Graduated from Berklee College of MusicAustin’s Sara Houser led an indie-pop troupe Low in and more recently launched solo SL Houser. Having recorded vocals on Spoon’s burning thoughtsEno contacted Houser early last year to get the ball rolling on their co-production of a song for locals Lizzy Lehman. Houser says Project Traction helped her realize she already had the expertise to produce.
“I just never thought I was qualified, and that happens to a lot of women,” Houser says. “I thought you had to know the science of engineering and know how to manage a board. Those things are useful, but it’s also about being able to generate ideas. My interest in the studio has always been its creativity unbridled.
“Once Jim called me and planted the seed, I was like, ‘Oh my god, I can’t believe I didn’t even think of doing this before.'”
After finishing their track Project Traction, Lehman asked Houser to produce his next EP. Like Chavez, Houser is also quitting full-time work as a music teacher, marketing herself as a freelance artist available for session work, songwriting, private lessons, film scoring, production and at the same time. -of the.
Megz Kelliby Austin’s famous hip-hop duo Magna Cardacurrently linked to Eno on the basis of a recommendation outside the country, from the UK producer Danio Forni Pier of Husky earrings. While producing his song Project Traction last year, Kelli worked on a score for his upcoming self-directed short, “Little Trumpet.” The MC says the two projects have encouraged her to expand her range of musical production.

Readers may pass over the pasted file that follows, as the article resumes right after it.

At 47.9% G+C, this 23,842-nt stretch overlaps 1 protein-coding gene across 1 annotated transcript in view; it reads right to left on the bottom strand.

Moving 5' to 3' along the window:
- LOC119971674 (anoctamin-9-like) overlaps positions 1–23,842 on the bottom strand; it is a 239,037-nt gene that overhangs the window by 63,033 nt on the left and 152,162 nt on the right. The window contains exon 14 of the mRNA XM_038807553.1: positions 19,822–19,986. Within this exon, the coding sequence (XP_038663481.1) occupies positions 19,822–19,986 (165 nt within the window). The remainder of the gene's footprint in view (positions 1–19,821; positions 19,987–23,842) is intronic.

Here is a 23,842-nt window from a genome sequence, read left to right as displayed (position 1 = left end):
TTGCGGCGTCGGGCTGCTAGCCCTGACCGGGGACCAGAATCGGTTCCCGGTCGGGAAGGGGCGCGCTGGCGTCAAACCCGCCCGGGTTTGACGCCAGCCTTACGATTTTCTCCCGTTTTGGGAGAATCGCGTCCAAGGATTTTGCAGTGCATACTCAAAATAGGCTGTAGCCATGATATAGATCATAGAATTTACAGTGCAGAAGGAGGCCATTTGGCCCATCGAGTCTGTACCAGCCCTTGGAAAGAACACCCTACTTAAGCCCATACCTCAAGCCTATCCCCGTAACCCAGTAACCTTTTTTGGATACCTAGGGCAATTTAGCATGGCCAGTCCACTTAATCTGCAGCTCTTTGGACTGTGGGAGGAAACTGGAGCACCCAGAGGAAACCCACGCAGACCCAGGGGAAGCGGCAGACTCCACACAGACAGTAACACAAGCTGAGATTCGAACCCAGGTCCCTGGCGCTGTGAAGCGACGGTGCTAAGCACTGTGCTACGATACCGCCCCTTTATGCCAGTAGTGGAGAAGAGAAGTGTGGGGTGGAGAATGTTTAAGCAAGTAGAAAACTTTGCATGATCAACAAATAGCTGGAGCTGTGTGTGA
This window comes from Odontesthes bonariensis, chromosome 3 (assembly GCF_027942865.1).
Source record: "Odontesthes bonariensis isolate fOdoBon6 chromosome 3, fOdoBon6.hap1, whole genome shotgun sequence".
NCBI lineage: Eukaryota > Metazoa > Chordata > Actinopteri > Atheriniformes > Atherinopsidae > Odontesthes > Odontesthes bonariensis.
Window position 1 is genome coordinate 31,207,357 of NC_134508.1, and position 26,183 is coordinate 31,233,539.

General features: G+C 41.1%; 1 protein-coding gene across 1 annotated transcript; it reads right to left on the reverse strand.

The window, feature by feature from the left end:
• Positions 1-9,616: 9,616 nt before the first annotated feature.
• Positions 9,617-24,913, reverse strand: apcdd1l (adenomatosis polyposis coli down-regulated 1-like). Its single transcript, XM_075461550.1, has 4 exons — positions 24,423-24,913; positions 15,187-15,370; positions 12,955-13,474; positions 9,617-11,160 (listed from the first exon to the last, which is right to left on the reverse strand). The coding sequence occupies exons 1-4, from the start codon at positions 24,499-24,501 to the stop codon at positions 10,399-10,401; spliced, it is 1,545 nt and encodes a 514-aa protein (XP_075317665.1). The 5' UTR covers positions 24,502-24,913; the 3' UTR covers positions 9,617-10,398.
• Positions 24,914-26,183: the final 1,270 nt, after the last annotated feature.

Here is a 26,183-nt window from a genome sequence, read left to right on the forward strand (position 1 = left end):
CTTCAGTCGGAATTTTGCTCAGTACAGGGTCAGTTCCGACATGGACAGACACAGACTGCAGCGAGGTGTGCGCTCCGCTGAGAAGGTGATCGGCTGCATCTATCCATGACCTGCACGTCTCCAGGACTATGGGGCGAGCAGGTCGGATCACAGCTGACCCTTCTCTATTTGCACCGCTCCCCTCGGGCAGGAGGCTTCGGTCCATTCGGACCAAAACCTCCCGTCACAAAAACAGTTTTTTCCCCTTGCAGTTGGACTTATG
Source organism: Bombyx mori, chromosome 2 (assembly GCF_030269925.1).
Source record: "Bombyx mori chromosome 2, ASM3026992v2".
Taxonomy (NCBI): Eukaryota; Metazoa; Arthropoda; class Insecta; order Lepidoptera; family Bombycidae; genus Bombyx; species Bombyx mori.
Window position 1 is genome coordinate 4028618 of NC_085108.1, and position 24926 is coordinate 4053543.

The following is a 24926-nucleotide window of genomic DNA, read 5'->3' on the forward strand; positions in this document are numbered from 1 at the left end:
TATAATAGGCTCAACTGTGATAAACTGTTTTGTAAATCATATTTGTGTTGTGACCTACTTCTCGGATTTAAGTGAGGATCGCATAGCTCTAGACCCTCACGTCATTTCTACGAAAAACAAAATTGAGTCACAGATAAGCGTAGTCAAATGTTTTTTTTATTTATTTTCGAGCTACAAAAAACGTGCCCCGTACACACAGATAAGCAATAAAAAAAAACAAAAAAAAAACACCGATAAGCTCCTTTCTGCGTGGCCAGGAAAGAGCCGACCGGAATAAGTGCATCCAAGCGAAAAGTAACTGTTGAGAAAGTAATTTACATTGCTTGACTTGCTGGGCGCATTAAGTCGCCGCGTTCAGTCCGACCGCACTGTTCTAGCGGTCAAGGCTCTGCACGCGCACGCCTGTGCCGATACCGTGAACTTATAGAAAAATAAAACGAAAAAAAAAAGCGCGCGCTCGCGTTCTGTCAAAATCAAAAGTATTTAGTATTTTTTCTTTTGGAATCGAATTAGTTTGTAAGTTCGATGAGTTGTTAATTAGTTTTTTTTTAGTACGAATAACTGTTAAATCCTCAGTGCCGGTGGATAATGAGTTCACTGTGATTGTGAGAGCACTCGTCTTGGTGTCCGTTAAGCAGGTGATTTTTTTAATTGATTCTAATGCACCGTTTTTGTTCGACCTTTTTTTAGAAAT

“Jim was really encouraging me to step into the producer’s shoes and be confident in that role,” Kelli says. “I didn’t have that full confidence before, and Jim was a great mentor. One thing he said was, ‘You’re not going to write about this one. I really want to challenge you to just be the producer. He pushes me, and I really appreciate that.”
Coming to Project Traction from the production side, based in Austin Lucille Garnier offers its services as Siren Pop Productions. She studied at UT-Austin and the Registration Austin Conservatory, where she believes she was one of five women in the latter program. She sums up post-graduate internships at other local studios as “lots of spreadsheets,” rather than production credits.
“Looking back on those experiences, I never thought I’d be here to do something like this,” Garner says. “When I was in school, I just remember sitting with a bunch of guys who were recording voices or something. They were saying inappropriate things about other women and calling them names, indicating that “They weren’t very good. I really wish I had said something, but I thought no one would want to work with me.”
When Garner mentions that she can’t record drums in her home studio, Eno assures that she’ll get the “cool rate” for access to Public Hi-Fi in the future. Houser and Kelli join Eno at a South by Southwest panel, March 18, titled “Project Traction: Fighting the Gender Gap in Music.” With gold rush vinyl founder Caren Kelleher and dormitory founder Liz Lambert on the advisory board, Eno hopes to make Project Traction a model for ongoing mentorship, including merchandise and vinyl releases. Fans can follow @projecttraction on Instagram for updates.
“It has to start somewhere,” says Eno. “Eight artists get producer credit for the track and then some confidence to hopefully find another band to work with. I really hope to do that a couple of times. This template, for me, could really make a difference in any recording studio. Open report.”